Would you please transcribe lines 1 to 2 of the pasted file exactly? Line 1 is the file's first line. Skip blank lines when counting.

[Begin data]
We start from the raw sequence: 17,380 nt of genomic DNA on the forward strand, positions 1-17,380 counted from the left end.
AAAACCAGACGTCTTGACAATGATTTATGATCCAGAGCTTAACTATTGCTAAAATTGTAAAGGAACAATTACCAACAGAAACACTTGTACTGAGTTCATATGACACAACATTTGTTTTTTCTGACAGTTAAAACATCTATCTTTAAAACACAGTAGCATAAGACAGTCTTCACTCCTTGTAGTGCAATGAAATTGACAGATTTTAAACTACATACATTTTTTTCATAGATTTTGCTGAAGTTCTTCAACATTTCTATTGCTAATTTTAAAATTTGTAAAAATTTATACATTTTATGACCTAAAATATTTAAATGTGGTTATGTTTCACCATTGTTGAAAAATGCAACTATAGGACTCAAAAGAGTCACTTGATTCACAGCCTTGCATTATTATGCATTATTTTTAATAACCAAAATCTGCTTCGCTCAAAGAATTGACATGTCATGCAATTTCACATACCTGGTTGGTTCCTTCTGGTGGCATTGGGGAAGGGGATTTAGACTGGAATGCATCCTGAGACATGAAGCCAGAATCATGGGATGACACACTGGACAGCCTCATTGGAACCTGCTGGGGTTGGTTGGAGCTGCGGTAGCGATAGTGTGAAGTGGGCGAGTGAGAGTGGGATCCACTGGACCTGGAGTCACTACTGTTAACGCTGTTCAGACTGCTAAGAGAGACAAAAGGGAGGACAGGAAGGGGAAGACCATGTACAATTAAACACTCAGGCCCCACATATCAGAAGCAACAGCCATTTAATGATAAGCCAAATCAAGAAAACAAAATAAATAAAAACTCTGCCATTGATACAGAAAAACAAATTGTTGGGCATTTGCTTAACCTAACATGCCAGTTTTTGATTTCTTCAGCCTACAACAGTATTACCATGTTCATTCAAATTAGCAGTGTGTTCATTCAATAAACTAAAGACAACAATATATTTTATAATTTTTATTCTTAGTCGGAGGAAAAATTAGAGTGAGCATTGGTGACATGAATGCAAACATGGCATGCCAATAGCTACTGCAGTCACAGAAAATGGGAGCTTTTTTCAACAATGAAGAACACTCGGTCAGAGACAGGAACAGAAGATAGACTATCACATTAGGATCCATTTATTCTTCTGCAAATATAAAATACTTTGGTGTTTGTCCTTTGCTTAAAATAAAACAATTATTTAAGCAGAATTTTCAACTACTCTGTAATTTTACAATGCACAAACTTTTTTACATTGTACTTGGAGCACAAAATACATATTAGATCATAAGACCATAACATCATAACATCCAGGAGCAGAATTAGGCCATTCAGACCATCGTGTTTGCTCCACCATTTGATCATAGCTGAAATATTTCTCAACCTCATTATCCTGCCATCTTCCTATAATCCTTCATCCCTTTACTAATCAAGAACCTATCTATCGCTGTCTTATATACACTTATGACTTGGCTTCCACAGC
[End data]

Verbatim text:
We start from the raw sequence: 17,380 nt of genomic DNA on the forward strand, positions 1-17,380 counted from the left end.
AAAACCAGACGTCTTGACAATGATTTATGATCCAGAGCTTAACTATTGCTAAAATTGTAAAGGAACAATTACCAACAGAAACACTTGTACTGAGTTCATATGACACAACATTTGTTTTTTCTGACAGTTAAAACATCTATCTTTAAAACACAGTAGCATAAGACAGTCTTCACTCCTTGTAGTGCAATGAAATTGACAGATTTTAAACTACATACATTTTTTTCATAGATTTTGCTGAAGTTCTTCAACATTTCTATTGCTAATTTTAAAATTTGTAAAAATTTATACATTTTATGACCTAAAATATTTAAATGTGGTTATGTTTCACCATTGTTGAAAAATGCAACTATAGGACTCAAAAGAGTCACTTGATTCACAGCCTTGCATTATTATGCATTATTTTTAATAACCAAAATCTGCTTCGCTCAAAGAATTGACATGTCATGCAATTTCACATACCTGGTTGGTTCCTTCTGGTGGCATTGGGGAAGGGGATTTAGACTGGAATGCATCCTGAGACATGAAGCCAGAATCATGGGATGACACACTGGACAGCCTCATTGGAACCTGCTGGGGTTGGTTGGAGCTGCGGTAGCGATAGTGTGAAGTGGGCGAGTGAGAGTGGGATCCACTGGACCTGGAGTCACTACTGTTAACGCTGTTCAGACTGCTAAGAGAGACAAAAGGGAGGACAGGAAGGGGAAGACCATGTACAATTAAACACTCAGGCCCCACATATCAGAAGCAACAGCCATTTAATGATAAGCCAAATCAAGAAAACAAAATAAATAAAAACTCTGCCATTGATACAGAAAAACAAATTGTTGGGCATTTGCTTAACCTAACATGCCAGTTTTTGATTTCTTCAGCCTACAACAGTATTACCATGTTCATTCAAATTAGCAGTGTGTTCATTCAATAAACTAAAGACAACAATATATTTTATAATTTTTATTCTTAGTCGGAGGAAAAATTAGAGTGAGCATTGGTGACATGAATGCAAACATGGCATGCCAATAGCTACTGCAGTCACAGAAAATGGGAGCTTTTTTCAACAATGAAGAACACTCGGTCAGAGACAGGAACAGAAGATAGACTATCACATTAGGATCCATTTATTCTTCTGCAAATATAAAATACTTTGGTGTTTGTCCTTTGCTTAAAATAAAACAATTATTTAAGCAGAATTTTCAACTACTCTGTAATTTTACAATGCACAAACTTTTTTACATTGTACTTGGAGCACAAAATACATATTAGATCATAAGACCATAACATCATAACATCCAGGAGCAGAATTAGGCCATTCAGACCATCGTGTTTGCTCCACCATTTGATCATAGCTGAAATATTTCTCAACCTCATTATCCTGCCATCTTCCTATAATCCTTCATCCCTTTACTAATCAAGAACCTATCTATCGCTGTCTTATATACACTTATGACTTGGCTTCCACAGC